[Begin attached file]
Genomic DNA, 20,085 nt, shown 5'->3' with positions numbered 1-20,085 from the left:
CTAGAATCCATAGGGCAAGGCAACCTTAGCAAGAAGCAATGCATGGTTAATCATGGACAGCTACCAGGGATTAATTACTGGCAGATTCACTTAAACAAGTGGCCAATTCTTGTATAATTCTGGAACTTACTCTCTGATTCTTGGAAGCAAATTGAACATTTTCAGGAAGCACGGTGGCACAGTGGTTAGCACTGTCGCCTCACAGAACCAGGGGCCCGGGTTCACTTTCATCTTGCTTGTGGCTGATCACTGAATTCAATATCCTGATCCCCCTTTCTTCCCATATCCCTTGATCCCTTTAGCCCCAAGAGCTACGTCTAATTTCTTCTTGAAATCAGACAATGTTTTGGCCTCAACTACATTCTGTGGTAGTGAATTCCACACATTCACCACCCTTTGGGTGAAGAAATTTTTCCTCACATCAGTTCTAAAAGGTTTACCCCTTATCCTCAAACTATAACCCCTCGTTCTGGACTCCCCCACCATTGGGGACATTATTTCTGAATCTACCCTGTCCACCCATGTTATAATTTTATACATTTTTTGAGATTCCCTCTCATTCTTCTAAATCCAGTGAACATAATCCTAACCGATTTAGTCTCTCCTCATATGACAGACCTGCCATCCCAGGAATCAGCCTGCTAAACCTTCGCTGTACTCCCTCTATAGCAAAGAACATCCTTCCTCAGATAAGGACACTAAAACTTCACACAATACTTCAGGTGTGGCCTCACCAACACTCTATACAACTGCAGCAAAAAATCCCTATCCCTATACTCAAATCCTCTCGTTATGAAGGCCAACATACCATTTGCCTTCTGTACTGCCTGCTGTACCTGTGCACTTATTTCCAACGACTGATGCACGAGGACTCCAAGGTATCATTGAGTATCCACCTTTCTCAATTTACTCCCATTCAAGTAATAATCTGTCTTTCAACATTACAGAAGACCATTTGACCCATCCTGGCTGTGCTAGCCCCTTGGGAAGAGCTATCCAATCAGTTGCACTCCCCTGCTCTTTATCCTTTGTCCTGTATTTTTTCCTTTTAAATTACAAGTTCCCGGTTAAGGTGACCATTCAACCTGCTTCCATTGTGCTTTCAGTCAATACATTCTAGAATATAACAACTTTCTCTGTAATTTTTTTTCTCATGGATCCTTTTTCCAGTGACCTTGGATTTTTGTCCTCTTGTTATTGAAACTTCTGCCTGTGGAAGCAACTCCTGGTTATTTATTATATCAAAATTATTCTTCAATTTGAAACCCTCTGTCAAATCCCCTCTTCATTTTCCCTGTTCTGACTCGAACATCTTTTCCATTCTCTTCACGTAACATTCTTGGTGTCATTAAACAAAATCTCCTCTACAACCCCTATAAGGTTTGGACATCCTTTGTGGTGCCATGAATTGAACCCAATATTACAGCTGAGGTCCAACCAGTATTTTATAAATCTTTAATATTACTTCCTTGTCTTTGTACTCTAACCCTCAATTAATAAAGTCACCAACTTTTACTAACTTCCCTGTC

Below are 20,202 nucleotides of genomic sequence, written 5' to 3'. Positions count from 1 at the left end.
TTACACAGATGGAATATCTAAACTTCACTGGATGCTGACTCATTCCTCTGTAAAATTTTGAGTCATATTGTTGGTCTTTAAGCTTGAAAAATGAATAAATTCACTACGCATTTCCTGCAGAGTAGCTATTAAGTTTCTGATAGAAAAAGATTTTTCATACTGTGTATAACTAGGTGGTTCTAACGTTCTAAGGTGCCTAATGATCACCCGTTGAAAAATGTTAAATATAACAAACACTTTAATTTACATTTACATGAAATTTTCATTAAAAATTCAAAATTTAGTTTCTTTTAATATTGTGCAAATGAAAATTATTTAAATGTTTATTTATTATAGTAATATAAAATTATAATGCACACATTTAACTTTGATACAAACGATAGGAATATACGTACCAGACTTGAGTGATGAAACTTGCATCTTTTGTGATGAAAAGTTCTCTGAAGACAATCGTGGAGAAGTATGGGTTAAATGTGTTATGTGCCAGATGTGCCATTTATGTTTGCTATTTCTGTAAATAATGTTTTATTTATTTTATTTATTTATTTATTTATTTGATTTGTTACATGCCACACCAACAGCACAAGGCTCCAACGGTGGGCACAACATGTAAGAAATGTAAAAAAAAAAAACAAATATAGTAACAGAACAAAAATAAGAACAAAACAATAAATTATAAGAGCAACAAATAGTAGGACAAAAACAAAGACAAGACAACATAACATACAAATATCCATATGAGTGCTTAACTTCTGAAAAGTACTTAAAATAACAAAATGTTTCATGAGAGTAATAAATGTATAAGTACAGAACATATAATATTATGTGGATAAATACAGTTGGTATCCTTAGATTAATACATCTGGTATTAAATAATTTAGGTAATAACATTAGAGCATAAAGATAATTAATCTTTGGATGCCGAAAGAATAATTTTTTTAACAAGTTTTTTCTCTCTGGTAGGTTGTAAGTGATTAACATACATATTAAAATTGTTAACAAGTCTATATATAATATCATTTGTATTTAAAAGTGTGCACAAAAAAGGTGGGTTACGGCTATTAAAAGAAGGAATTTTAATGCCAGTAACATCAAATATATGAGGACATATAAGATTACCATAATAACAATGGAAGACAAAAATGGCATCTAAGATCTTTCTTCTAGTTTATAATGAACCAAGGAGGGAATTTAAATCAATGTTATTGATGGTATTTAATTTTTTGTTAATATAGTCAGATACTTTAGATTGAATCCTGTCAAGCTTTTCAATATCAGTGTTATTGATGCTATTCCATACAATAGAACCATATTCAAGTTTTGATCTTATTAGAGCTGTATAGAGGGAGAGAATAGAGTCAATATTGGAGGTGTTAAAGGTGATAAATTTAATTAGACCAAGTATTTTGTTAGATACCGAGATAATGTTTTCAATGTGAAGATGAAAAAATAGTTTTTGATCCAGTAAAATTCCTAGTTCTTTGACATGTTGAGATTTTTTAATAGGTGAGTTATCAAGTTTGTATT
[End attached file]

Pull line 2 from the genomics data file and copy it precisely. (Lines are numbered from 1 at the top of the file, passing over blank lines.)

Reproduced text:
CTAGAATCCATAGGGCAAGGCAACCTTAGCAAGAAGCAATGCATGGTTAATCATGGACAGCTACCAGGGATTAATTACTGGCAGATTCACTTAAACAAGTGGCCAATTCTTGTATAATTCTGGAACTTACTCTCTGATTCTTGGAAGCAAATTGAACATTTTCAGGAAGCACGGTGGCACAGTGGTTAGCACTGTCGCCTCACAGAACCAGGGGCCCGGGTTCACTTTCATCTTGCTTGTGGCTGATCACTGAATTCAATATCCTGATCCCCCTTTCTTCCCATATCCCTTGATCCCTTTAGCCCCAAGAGCTACGTCTAATTTCTTCTTGAAATCAGACAATGTTTTGGCCTCAACTACATTCTGTGGTAGTGAATTCCACACATTCACCACCCTTTGGGTGAAGAAATTTTTCCTCACATCAGTTCTAAAAGGTTTACCCCTTATCCTCAAACTATAACCCCTCGTTCTGGACTCCCCCACCATTGGGGACATTATTTCTGAATCTACCCTGTCCACCCATGTTATAATTTTATACATTTTTTGAGATTCCCTCTCATTCTTCTAAATCCAGTGAACATAATCCTAACCGATTTAGTCTCTCCTCATATGACAGACCTGCCATCCCAGGAATCAGCCTGCTAAACCTTCGCTGTACTCCCTCTATAGCAAAGAACATCCTTCCTCAGATAAGGACACTAAAACTTCACACAATACTTCAGGTGTGGCCTCACCAACACTCTATACAACTGCAGCAAAAAATCCCTATCCCTATACTCAAATCCTCTCGTTATGAAGGCCAACATACCATTTGCCTTCTGTACTGCCTGCTGTACCTGTGCACTTATTTCCAACGACTGATGCACGAGGACTCCAAGGTATCATTGAGTATCCACCTTTCTCAATTTACTCCCATTCAAGTAATAATCTGTCTTTCAACATTACAGAAGACCATTTGACCCATCCTGGCTGTGCTAGCCCCTTGGGAAGAGCTATCCAATCAGTTGCACTCCCCTGCTCTTTATCCTTTGTCCTGTATTTTTTCCTTTTAAATTACAAGTTCCCGGTTAAGGTGACCATTCAACCTGCTTCCATTGTGCTTTCAGTCAATACATTCTAGAATATAACAACTTTCTCTGTAATTTTTTTTCTCATGGATCCTTTTTCCAGTGACCTTGGATTTTTGTCCTCTTGTTATTGAAACTTCTGCCTGTGGAAGCAACTCCTGGTTATTTATTATATCAAAATTATTCTTCAATTTGAAACCCTCTGTCAAATCCCCTCTTCATTTTCCCTGTTCTGACTCGAACATCTTTTCCATTCTCTTCACGTAACATTCTTGGTGTCATTAAACAAAATCTCCTCTACAACCCCTATAAGGTTTGGACATCCTTTGTGGTGCCATGAATTGAACCCAATATTACAGCTGAGGTCCAACCAGTATTTTATAAATCTTTAATATTACTTCCTTGTCTTTGTACTCTAACCCTCAATTAATAAAGTCACCAACTTTTACTAACTTCCCTGTC